Flip it and Reverse it: Hip-Hop Worldwide

Review | 24 Bars to Kill: Hip Hop, Aspiration, and Japan’s Social Margins

24 Bars to Kill: Hip Hop, Aspiration, and Japan’s Social Margins. By Andrew B. Armstrong. New York: Berghahn Books, 2019. 193pp. ISBN: 9781789202670

Reviewed by Anthony Bak Buccitelli





Research as Sites of Memory: Musings on N.E.R.D. and Tyler, the Creator

What is a false memory? A sonic one at that? Is it when a person remembers things, events, places, feelings, thoughts and spaces that were untrue? I remember events that I never experienced before. Toni Morrison did too, and look at the worlds she invited her readers into. She explains her writing process stating, “My route is the reverse: the image comes first and tells me what the ‘memory’ is about” (114).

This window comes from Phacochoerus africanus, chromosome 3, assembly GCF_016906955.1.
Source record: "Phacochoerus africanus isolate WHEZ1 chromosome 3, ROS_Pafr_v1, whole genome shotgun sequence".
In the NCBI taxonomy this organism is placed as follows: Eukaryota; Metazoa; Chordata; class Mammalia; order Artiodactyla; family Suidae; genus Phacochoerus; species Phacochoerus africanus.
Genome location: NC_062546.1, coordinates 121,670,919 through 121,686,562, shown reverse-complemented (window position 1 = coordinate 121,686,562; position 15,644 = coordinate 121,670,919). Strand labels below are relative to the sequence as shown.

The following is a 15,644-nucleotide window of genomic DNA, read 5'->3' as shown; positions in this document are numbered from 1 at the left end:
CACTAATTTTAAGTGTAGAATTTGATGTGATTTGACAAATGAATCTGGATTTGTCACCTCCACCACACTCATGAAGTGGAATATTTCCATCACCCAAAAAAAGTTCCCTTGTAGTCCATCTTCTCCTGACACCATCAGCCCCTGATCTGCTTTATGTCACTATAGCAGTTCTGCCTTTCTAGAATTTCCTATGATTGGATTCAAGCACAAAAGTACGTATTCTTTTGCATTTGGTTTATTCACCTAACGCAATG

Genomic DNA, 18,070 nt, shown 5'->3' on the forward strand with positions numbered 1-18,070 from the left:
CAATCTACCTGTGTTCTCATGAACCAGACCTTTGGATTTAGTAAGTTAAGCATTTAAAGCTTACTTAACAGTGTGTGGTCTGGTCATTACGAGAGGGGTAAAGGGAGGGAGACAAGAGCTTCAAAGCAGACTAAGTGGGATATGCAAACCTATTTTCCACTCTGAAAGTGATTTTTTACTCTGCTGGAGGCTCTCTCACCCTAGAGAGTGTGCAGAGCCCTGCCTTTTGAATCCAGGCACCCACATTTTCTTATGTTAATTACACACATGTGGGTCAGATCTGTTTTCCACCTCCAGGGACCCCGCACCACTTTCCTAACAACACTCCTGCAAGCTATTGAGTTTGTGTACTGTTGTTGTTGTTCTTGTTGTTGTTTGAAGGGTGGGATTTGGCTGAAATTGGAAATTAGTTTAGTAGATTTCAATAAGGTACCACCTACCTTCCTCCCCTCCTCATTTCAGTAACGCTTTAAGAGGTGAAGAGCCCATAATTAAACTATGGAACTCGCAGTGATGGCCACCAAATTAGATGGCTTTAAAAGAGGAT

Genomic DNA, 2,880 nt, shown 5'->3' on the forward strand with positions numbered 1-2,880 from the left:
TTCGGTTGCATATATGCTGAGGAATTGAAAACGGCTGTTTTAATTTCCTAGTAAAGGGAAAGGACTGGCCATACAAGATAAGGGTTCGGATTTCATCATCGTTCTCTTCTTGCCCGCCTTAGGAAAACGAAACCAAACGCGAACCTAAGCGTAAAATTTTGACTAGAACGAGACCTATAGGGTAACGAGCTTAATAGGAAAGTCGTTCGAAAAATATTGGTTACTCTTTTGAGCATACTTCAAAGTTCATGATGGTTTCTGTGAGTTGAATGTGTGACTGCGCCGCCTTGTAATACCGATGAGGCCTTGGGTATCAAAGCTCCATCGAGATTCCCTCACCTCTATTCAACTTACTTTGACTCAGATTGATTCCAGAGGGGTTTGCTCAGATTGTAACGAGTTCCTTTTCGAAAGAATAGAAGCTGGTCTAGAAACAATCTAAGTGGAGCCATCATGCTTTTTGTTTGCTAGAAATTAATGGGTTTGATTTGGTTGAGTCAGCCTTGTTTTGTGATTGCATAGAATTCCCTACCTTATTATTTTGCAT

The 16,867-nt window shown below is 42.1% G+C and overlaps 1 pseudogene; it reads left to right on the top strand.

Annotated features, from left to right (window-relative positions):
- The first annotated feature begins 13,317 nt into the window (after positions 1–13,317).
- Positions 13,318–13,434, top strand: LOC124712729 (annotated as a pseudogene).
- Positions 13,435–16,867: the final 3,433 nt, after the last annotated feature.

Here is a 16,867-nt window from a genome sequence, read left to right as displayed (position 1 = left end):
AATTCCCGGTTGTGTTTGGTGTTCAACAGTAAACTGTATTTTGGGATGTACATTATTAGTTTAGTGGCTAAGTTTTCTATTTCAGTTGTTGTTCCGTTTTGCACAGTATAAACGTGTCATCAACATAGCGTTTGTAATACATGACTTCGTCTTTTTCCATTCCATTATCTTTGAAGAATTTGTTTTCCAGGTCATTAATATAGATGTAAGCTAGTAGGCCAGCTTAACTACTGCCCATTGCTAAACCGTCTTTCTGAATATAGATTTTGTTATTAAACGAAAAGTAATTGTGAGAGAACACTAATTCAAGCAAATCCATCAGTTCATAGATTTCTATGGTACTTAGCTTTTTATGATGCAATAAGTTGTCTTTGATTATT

"Out for Presidents to Represent Me": The Breakfast Club, Hip Hop, and the 2020 Elections

With the rise of digital technology, images of Black people murdered at the hands of law enforcement have inundated various media outlets and influenced a surge in social activism. Recent protests, spearheaded by Black Lives Matter (BLM), have pressured America and its lawmakers to reckon with its “peculiar institutions” rooted in white supremacy and systemic racism (Wacquant 2010).


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